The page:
It’s important to recognize, however, that virtual reality does not introduce these concerns in significantly new ways. De la Peña faced criticism early in her work from those who claimed VR journalism was too subjective and thus could not be ethical. Yet when operating in text, still, video, audio or interactivity, we’re continually making judgment calls about what to cover, what to render and how to do it. VR certainly poses issues of subjectivity, but they are extensions of critical questions we need to be asking ourselves in all platforms.
Archer, in fact, notes that VR as a form holds promise for helping users recognize subjectivity because the choices are so apparent in a graphically rendered environment.
“All we can do is be open and honest with readers, and highlight what we chose to include and exclude.” Archer says. “My hope is that using this process we can lean more heavily on readers to explore what the notion of ‘truth’ is using this new virtual frame of reference.”
Whose reality is it?
Just as we must with any text, video, audio or interactive story, we must wrestle with the sourcing in virtual reality packages. The Ferguson piece lays this bare. Source perspective, motivations and biases all play roles in the creation of the virtual environment. Certainly the number of feet between a window and a road can be measured, scaled and recreated in VR. But where a person says she stood and what she says she saw are less certain. Yet when they are rendered in a virtual environment, they are necessarily made more real for the audience.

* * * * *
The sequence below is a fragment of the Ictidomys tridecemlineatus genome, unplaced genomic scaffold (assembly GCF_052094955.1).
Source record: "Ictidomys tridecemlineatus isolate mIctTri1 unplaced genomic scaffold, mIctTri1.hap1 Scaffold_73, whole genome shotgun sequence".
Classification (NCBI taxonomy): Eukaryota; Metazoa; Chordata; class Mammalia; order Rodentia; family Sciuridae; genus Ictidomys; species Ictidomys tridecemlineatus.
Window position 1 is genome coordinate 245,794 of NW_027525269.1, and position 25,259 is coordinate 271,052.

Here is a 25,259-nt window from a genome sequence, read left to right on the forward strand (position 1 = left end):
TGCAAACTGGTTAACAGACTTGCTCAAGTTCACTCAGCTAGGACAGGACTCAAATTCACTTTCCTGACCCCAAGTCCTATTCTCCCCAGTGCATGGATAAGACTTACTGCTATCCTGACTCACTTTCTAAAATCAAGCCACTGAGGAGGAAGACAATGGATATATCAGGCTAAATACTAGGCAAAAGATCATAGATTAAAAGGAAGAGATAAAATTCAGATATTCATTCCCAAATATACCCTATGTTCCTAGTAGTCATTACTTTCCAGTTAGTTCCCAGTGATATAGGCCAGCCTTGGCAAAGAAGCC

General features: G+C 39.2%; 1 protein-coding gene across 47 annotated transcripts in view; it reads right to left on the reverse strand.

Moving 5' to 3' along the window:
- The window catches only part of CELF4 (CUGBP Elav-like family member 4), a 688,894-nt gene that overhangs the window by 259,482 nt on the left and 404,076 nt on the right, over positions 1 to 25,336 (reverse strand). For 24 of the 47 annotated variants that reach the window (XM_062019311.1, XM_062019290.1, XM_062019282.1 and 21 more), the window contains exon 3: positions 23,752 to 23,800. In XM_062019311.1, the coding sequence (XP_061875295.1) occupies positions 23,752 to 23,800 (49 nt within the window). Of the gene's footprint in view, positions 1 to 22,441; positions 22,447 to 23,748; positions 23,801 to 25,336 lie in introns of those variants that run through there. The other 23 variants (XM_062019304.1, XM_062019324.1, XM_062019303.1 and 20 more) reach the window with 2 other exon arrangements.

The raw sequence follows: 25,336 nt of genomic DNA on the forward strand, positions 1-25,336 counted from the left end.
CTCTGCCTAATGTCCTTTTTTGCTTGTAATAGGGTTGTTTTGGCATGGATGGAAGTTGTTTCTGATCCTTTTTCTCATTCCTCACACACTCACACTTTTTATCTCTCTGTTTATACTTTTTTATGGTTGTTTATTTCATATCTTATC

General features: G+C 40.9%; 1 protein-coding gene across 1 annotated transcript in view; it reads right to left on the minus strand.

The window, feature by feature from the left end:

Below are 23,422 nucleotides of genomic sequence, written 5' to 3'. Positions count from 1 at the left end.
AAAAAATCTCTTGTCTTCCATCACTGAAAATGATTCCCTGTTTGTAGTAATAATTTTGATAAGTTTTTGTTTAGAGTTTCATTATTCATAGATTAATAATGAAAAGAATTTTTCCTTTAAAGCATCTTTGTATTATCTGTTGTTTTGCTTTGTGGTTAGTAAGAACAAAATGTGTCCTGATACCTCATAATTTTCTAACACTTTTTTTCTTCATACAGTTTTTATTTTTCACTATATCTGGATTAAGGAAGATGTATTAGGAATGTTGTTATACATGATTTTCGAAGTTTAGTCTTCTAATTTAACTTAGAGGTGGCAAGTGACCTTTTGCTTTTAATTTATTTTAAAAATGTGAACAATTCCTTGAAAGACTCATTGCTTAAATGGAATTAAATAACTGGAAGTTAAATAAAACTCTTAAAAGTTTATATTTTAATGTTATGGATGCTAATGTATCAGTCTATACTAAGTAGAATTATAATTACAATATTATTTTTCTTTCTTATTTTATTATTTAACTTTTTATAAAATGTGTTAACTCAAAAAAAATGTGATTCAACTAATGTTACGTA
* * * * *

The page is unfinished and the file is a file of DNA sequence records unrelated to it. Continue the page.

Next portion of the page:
Who owns a reality?
The “Harvest of Change” series, the virtual tour of the Iowa farm, quickly raised questions of intellectual property and trademark. Does recreating an exact animation of a trademarked tractor design infringe on that design? Does it do so with iconic public buildings? With emerging technologies, we often find law lagging behind what’s possible. Ethics must fill the breach, as we weigh others’ rights to their creations and the implications of our own recreations.
How much does this cost?